Shri Punitachariji Maharaj, of the State of Gujarat in India, (affectionately known as 'Bapu') is the founding saint of Girnar Sadhana Ashram, at the foot of sacred Mount Girnar outside of Junagadh, and also of the Datta Ganga Ashram on the banks of the Ganges in Rhishikesh. While no amount of biography can do justice to the life of a saint, still some details will be helpful. This saint of saints, born in Uttar Pradesh in northern India, was at an early age a most sought after pujari, by virtue of the consistently striking results obtained from the ceremonies which he conducted. While he became a professor of Sanskrit, yet wishing only for union with the divine, he left everything for the Himalayas, and then followed guidance to Mount Girnar, one of India's three most sacred mountains, living in several caves for many years, eating only whatever the Lord might bring him and performing sadhana (spiritual practice) for 18 hours a day. On November 15, 1975, Bapu was visited by Lord Datta--the unity of Brahma, Vishnu and Shiva. Sadguru Datta offered Bapu, due to his ceaseless one- pointed focus and purity, a boon. Bapushri, who wanted nothing for himself, asked only for something for all of humanity, especially to address their spiritual longing in these times of great challenge and change. The Lord, fully propitiated, gave to Bapu the divine mantra--HARI OM TATSAT JAI GURU DATTA. Since then Bapushri has been offering this maha mantra to all seekers regardless of religion, caste, sex or color. Utterly resisting all commerciality, Bapu is now coming to the West so that seekers might be blessed with the gift of this maha mantra and its corresponding Sahaj Dhyan Yoga--Yoga of Spontaneous Meditation. The lineage out of which Shri Punitachariji has sprung goes back to Guru Datta, sixth incarnation of Vishnu. Lord Dattatreya, Guru Datta was born many thousands of years ago (in Sat Yuga), was Guru to Paresharama (in Treta Yuga), was the "night Guru" to Lord Rama and then to Lord Krishna (in Dwapara Yuga) and in our Kali Yuga has given his essence and form to many saints. Lord Datta was accorded the "onerous distinction," as Bapu calls it, of being Sadguru--the Guru of Gurus for this kalpa (a period of time spanning many yugas). Traditionally portrayed with three heads and six arms, Sadguru Datta is, therefore, the unity of knower, knowledge and the act of knowing; of creation, preservation, and destruction; of Brahma, Vishnu and Mahesh; of Father, Son and Holy Spirit. Lord Datta is the essence of wisdom behind all scripture and the teachings of every Avatar, Messiah, prophet and saint. The very name 'Datta" means, "He who gives away all his possessions," for he gives those who long for the truth all they desire, including his own form and essence (tattwa), which he has done again and again over the millennia to bless humanity and preserve this lineage. Lord Datta, often depicted as wearing only a loin cloth, is the naked truth. Lord Datta guides and guards the path of yogis, the mystic path. All the 84 siddhas (perfected beings) gather in the subtle caves of Mount Girnar and are in constant devotion to Sadguru Datta. These siddhas, manifesting for the benefit of souls, were especially evident from 600-1200 C.E. in the tradition known as the "Nav Naths" (the Nine Masters), who worked every kind of miracle to show the people that God is everywhere and in everyone. Prior to Bapushri, was Shrivadi Sai Baba, to whom everyone came (Hindus, Muslims, Jains, Sikhs, Christians). In this same openness, Shri Rang Avadoot Maharaj then manifested the naked truth throughout his life in Gujarat. When I was in the small Gujarati town of Mahij this past year, I saw the humble living quarters of this sage, who, when he died, began appearing in the dreams of children to tell the citizens of Mahij of his appreciation that they had been so kind to him, so that he was going to send them "one like himself." He sent them Bapu. Bapu, Shri Punitachariji Maharaj, a master of the spiritual journey, has merged with Lord Datta and lives only to bless humanity with this divine mantra-- HARI OM TATSAT JAI GURU DATTA, which, after chanting it aloud in a group or silently by oneself, leads automatically to the coveted state of meditation. This path of union known as Sahaj Dhyan Yoga, spontaneously brings to practitioners all that they need (described by Maharishi Patanjali in his Ashtanga Yoga--the Eight Limbs of Yoga) to fulfill their spiritual aspirations. While there are thousands of mantras, HARI OM TATSAT JAI GURU DATTA carries the fullness of Sadguru Datta, bringing all the yogas into the body, psyche and spirit, so that what thousands of seekers receive not merely philosophical but actual and tangible and a constant source of growth and strength.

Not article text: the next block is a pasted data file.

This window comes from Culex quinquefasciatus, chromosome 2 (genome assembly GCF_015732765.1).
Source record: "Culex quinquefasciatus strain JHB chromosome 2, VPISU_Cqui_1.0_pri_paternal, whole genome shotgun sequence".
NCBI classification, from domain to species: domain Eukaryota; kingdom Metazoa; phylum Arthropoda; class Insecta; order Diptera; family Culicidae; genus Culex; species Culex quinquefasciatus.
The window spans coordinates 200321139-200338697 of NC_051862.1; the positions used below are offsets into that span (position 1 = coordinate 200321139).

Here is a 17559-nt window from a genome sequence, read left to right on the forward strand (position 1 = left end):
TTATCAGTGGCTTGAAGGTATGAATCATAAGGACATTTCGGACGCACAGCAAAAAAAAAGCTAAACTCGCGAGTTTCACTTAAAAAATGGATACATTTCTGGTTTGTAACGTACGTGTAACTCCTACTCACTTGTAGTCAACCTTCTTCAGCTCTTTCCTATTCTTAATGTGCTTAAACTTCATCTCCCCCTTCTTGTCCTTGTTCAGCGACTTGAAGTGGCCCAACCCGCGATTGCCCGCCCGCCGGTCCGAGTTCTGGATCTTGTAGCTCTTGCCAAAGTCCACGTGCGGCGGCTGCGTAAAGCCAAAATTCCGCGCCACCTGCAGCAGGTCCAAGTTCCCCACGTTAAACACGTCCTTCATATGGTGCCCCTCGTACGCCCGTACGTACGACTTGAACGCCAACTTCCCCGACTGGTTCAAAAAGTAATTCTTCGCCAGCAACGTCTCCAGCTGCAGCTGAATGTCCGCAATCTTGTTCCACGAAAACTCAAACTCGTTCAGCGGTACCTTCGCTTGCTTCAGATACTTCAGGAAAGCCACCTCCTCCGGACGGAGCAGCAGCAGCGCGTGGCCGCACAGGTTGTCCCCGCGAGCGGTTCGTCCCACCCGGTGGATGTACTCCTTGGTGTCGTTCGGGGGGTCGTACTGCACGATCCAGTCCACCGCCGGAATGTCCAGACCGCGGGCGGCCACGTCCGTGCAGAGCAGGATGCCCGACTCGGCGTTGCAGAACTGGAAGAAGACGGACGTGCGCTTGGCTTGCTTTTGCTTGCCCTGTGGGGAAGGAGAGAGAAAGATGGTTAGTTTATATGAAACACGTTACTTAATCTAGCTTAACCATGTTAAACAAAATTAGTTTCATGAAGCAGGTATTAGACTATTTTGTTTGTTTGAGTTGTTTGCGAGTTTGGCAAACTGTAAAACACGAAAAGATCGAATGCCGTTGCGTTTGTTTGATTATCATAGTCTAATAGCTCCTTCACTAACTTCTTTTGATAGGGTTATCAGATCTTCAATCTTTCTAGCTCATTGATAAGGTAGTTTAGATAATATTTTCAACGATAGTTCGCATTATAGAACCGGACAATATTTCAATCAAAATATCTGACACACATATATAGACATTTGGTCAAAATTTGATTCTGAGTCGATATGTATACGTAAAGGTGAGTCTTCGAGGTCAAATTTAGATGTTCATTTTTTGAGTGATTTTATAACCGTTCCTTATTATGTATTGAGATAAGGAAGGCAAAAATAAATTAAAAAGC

Please write to: His Holiness Maharshi Punitachariji Girnar Sadhana Ashram, Bhavnath Taleti Junagadh 362004,  Gujarat , INDIA Phone: in India (02856-25457) outside India (2856-25457) Links: